Round Spots discovered in 1892.

At the favourable opposition of 1892, Mr. W. H. Pickering noticed that besides the 'seas' of various sizes there were numerous very small black spots apparently quite circular and occurring at every intersection or starting-point of the 'canals.' Many of these had been seen by Schiaparelli as larger and ill-defined dark patches, and were termed seas or lakes; but Mr. Pickering's observatory was at Arequipa in Peru, about 8000 feet above the sea, and with such perfect atmospheric conditions as were, in his opinion, equal to a doubling of telescopic aperture. They were soon detected by other observers, especially by Mr. Lowell in 1894, who thus wrote of them:

"Scattered over the orange-ochre groundwork of the continental regions of the planet, are any number of dark round spots. How many there may be it is not possible to state, as the better the seeing, the more of them there seem to be. In spite, however, of their great number, there is no instance of one unconnected with a canal. What is more, there is apparently none that does not lie at the junction of several canals. Reversely, all the junctions appear to be provided with spots. Plotted upon a globe they and their connecting canals make a most curious network over all the orange-ochre equatorial parts of the planet, a mass of lines and knots, the one marking being as omnipresent as the other."

Changes of Colour recognised.

During the oppositions of 1892 and 1894 it was fully recognised that a regular course of change occurred dependent upon the succession of the seasons, as had been first suggested by Schiaparelli. As the polar snows melt the adjacent seas appear to overflow and spread out as far as the tropics, and are often seen to assume a distinctly green colour. These remarkable changes and the extraordinary phenomena of perfect straight lines crossing each other over a large portion of the planet's surface, with the circular spots at their intersections, had such an appearance of artificiality that the idea that they were really 'canals' made by intelligent beings for purposes of irrigation, was first hinted at, and then adopted as the only intelligible explanation, by Mr. Lowell and a few other persons. This at once seized upon the public imagination and was spread by the newspapers and magazines over the whole civilised world.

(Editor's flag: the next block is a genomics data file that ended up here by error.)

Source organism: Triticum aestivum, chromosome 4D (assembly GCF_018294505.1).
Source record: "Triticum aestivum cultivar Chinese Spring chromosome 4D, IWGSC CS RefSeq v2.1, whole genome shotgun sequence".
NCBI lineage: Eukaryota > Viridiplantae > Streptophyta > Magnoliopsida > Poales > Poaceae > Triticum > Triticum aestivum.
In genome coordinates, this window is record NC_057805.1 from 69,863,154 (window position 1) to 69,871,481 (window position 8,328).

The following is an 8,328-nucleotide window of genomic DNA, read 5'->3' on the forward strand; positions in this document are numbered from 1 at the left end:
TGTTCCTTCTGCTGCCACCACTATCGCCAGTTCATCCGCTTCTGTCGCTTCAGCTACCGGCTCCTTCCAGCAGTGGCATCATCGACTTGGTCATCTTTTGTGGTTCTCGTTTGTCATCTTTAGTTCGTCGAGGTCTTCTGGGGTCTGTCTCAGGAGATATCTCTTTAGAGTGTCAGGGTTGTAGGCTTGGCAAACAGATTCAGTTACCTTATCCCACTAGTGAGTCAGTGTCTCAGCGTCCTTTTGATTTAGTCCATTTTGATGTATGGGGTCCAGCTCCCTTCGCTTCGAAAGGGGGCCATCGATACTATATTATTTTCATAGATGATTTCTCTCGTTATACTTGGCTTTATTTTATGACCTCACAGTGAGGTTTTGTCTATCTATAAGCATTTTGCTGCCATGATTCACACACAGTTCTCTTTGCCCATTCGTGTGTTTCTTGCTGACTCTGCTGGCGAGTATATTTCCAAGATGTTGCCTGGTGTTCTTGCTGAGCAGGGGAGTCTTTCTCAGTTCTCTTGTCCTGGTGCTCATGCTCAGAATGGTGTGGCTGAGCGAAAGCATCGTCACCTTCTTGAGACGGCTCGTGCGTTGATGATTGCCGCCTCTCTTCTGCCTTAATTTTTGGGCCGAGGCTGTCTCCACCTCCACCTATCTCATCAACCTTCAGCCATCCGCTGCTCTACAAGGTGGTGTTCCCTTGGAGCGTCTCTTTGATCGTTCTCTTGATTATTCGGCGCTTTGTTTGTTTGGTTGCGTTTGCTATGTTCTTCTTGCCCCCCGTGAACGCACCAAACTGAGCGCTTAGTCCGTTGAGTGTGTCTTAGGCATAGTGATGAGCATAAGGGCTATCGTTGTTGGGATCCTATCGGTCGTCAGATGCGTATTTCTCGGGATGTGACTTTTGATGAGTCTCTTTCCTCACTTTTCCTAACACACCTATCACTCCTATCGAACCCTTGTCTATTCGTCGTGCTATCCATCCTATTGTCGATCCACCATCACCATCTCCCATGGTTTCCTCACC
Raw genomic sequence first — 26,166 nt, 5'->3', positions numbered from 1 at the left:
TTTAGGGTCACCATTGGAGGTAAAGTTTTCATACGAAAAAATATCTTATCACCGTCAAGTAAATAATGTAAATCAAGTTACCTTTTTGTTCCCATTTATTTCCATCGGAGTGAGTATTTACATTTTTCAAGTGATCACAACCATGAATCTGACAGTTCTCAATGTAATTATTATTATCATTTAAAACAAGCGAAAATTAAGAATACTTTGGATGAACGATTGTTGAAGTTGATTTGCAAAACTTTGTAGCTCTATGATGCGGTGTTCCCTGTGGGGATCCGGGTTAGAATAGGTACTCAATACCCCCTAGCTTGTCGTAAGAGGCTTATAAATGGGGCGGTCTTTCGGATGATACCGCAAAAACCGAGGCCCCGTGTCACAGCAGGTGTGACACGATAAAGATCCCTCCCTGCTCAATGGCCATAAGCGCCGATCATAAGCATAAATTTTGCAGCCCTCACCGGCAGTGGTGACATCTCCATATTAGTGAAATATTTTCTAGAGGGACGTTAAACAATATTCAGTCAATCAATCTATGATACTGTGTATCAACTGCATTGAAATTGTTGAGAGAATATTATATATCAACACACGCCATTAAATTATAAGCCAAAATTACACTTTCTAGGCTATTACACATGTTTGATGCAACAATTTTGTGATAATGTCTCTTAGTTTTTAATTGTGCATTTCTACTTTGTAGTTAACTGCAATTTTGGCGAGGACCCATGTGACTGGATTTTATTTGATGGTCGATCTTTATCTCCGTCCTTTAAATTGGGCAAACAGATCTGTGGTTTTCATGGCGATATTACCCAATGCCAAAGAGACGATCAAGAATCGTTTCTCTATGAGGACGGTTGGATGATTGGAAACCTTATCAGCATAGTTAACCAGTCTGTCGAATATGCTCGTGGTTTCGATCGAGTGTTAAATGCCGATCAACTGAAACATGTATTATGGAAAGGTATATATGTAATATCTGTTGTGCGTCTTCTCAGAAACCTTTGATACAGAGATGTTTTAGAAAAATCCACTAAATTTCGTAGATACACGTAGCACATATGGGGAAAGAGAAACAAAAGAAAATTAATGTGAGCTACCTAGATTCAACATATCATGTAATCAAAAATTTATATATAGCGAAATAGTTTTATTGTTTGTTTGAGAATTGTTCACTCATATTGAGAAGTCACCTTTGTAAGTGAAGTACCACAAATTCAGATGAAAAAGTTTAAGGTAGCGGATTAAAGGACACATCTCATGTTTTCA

Existence of Seas doubted.

At this time (1894) it began to be doubted whether there were any seas at all on Mars. Professor Pickering thought they were far more limited in size than had been supposed, and even might not exist as true seas. Professor Barnard, with the Lick thirty-six inch telescope, discerned an astonishing wealth of detail on the surface of Mars, so intricate, minute, and abundant, that it baffled all attempts to delineate it; and these peculiarities were seen upon the supposed seas as well as on the land-surfaces. In fact, under the best conditions these 'seas' lost all trace of uniformity, their appearance being that of a mountainous country, broken by ridges, rifts, and canyons, seen from a great elevation. As we shall see later on these doubts soon became certainties, and it is now almost universally admitted that Mars possesses no permanent bodies of water.

  1. Mercury also seems to have a scanty atmosphere, but as its mass is only one-thirtieth that of the earth it can retain only the heavier gases, and its atmosphere may be dust-laden, as is that of Mars, according to Mr. Lowell. Its dusky markings, as seen by Schiaparelli, seem to be permanent, and they are also for considerable periods unchangeable in position, indicating that the planet keeps the same face towards the sun as does Venus. This was confirmed by Mr. Lowell in 1896. Its distance from us and unfavourable position for observation must prevent us from obtaining any detailed knowledge of its actual surface, though its low reflective power indicates that the surface may be really visible.